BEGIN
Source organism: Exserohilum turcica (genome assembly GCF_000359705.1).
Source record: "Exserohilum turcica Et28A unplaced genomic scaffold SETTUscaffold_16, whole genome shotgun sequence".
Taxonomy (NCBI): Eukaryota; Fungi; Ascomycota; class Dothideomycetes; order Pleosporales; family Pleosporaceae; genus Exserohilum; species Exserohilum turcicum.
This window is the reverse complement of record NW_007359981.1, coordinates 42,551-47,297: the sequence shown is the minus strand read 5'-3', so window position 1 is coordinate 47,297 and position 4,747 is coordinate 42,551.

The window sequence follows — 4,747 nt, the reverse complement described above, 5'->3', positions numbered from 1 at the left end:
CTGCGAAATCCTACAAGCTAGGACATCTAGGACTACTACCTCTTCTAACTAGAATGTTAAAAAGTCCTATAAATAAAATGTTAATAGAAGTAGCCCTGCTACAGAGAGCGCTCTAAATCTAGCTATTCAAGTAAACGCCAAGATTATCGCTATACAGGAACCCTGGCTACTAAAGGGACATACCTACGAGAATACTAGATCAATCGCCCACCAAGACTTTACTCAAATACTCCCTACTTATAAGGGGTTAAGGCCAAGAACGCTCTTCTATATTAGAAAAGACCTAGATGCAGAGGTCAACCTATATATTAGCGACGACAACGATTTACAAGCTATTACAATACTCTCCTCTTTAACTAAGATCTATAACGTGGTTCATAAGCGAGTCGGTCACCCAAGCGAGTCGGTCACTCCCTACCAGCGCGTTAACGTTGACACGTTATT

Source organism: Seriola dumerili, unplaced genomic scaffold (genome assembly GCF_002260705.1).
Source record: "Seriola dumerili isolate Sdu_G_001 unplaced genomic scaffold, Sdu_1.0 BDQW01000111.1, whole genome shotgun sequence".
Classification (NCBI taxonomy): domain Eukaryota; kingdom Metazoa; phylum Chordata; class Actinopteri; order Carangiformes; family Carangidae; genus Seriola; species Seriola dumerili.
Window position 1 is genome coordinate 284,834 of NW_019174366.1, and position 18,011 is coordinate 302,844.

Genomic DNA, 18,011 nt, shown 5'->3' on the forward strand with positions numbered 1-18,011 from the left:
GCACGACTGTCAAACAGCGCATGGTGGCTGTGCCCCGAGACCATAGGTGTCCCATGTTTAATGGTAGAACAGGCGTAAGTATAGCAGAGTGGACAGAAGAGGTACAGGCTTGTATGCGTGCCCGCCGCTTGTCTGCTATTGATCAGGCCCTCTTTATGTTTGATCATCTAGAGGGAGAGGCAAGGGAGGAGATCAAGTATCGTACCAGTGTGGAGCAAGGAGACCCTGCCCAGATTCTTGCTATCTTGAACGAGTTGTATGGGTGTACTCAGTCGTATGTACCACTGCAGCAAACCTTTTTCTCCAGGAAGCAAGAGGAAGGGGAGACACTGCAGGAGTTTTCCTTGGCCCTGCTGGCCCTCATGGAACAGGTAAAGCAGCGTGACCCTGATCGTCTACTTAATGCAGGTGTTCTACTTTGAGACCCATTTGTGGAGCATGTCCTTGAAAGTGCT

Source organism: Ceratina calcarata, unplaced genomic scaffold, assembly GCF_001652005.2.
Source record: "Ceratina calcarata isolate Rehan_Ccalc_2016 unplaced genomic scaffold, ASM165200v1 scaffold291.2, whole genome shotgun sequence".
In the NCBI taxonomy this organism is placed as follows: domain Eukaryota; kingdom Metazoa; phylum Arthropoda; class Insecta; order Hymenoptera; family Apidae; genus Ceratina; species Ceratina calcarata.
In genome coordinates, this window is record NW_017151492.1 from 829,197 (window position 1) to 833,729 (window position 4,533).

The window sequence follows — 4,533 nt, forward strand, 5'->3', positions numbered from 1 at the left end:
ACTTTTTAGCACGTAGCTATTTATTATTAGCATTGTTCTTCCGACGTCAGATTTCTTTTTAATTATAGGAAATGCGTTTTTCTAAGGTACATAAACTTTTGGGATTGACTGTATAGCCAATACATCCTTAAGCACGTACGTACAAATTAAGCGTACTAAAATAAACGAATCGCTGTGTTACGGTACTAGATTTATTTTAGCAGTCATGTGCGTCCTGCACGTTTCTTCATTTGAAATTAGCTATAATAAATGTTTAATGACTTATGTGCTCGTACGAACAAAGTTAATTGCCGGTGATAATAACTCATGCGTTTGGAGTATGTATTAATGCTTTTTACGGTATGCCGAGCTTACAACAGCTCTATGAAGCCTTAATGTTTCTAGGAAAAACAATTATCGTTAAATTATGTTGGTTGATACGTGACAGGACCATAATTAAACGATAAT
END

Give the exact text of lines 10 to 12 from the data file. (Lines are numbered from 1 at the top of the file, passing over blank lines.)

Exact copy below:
Window position 1 is genome coordinate 284,834 of NW_019174366.1, and position 18,011 is coordinate 302,844.

Genomic DNA, 18,011 nt, shown 5'->3' on the forward strand with positions numbered 1-18,011 from the left:
GCACGACTGTCAAACAGCGCATGGTGGCTGTGCCCCGAGACCATAGGTGTCCCATGTTTAATGGTAGAACAGGCGTAAGTATAGCAGAGTGGACAGAAGAGGTACAGGCTTGTATGCGTGCCCGCCGCTTGTCTGCTATTGATCAGGCCCTCTTTATGTTTGATCATCTAGAGGGAGAGGCAAGGGAGGAGATCAAGTATCGTACCAGTGTGGAGCAAGGAGACCCTGCCCAGATTCTTGCTATCTTGAACGAGTTGTATGGGTGTACTCAGTCGTATGTACCACTGCAGCAAACCTTTTTCTCCAGGAAGCAAGAGGAAGGGGAGACACTGCAGGAGTTTTCCTTGGCCCTGCTGGCCCTCATGGAACAGGTAAAGCAGCGTGACCCTGATCGTCTACTTAATGCAGGTGTTCTACTTTGAGACCCATTTGTGGAGCATGTCCTTGAAAGTGCT